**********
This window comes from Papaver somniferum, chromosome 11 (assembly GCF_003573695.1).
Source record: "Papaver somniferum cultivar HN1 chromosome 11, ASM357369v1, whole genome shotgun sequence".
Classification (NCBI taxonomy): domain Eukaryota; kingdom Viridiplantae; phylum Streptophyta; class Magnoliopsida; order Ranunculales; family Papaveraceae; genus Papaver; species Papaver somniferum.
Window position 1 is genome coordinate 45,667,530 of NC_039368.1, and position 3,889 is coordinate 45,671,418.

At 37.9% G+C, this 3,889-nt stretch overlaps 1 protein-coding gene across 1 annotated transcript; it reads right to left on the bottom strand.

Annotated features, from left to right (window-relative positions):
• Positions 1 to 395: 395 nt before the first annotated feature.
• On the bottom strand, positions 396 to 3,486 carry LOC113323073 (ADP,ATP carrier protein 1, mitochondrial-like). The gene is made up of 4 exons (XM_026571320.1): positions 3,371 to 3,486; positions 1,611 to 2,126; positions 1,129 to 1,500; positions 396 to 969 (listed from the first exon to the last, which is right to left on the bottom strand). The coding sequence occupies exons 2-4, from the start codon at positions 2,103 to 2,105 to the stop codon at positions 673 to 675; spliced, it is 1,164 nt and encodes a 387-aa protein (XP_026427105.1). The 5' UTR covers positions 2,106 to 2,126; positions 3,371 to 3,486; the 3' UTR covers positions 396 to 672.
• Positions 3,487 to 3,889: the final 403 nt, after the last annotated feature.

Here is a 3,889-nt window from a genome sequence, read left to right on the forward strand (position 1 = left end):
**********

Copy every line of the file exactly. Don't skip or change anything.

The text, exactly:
This window comes from Papaver somniferum, chromosome 11 (assembly GCF_003573695.1).
Source record: "Papaver somniferum cultivar HN1 chromosome 11, ASM357369v1, whole genome shotgun sequence".
Classification (NCBI taxonomy): domain Eukaryota; kingdom Viridiplantae; phylum Streptophyta; class Magnoliopsida; order Ranunculales; family Papaveraceae; genus Papaver; species Papaver somniferum.
Window position 1 is genome coordinate 45,667,530 of NC_039368.1, and position 3,889 is coordinate 45,671,418.

At 37.9% G+C, this 3,889-nt stretch overlaps 1 protein-coding gene across 1 annotated transcript; it reads right to left on the bottom strand.

Annotated features, from left to right (window-relative positions):
• Positions 1 to 395: 395 nt before the first annotated feature.
• On the bottom strand, positions 396 to 3,486 carry LOC113323073 (ADP,ATP carrier protein 1, mitochondrial-like). The gene is made up of 4 exons (XM_026571320.1): positions 3,371 to 3,486; positions 1,611 to 2,126; positions 1,129 to 1,500; positions 396 to 969 (listed from the first exon to the last, which is right to left on the bottom strand). The coding sequence occupies exons 2-4, from the start codon at positions 2,103 to 2,105 to the stop codon at positions 673 to 675; spliced, it is 1,164 nt and encodes a 387-aa protein (XP_026427105.1). The 5' UTR covers positions 2,106 to 2,126; positions 3,371 to 3,486; the 3' UTR covers positions 396 to 672.
• Positions 3,487 to 3,889: the final 403 nt, after the last annotated feature.

Here is a 3,889-nt window from a genome sequence, read left to right on the forward strand (position 1 = left end):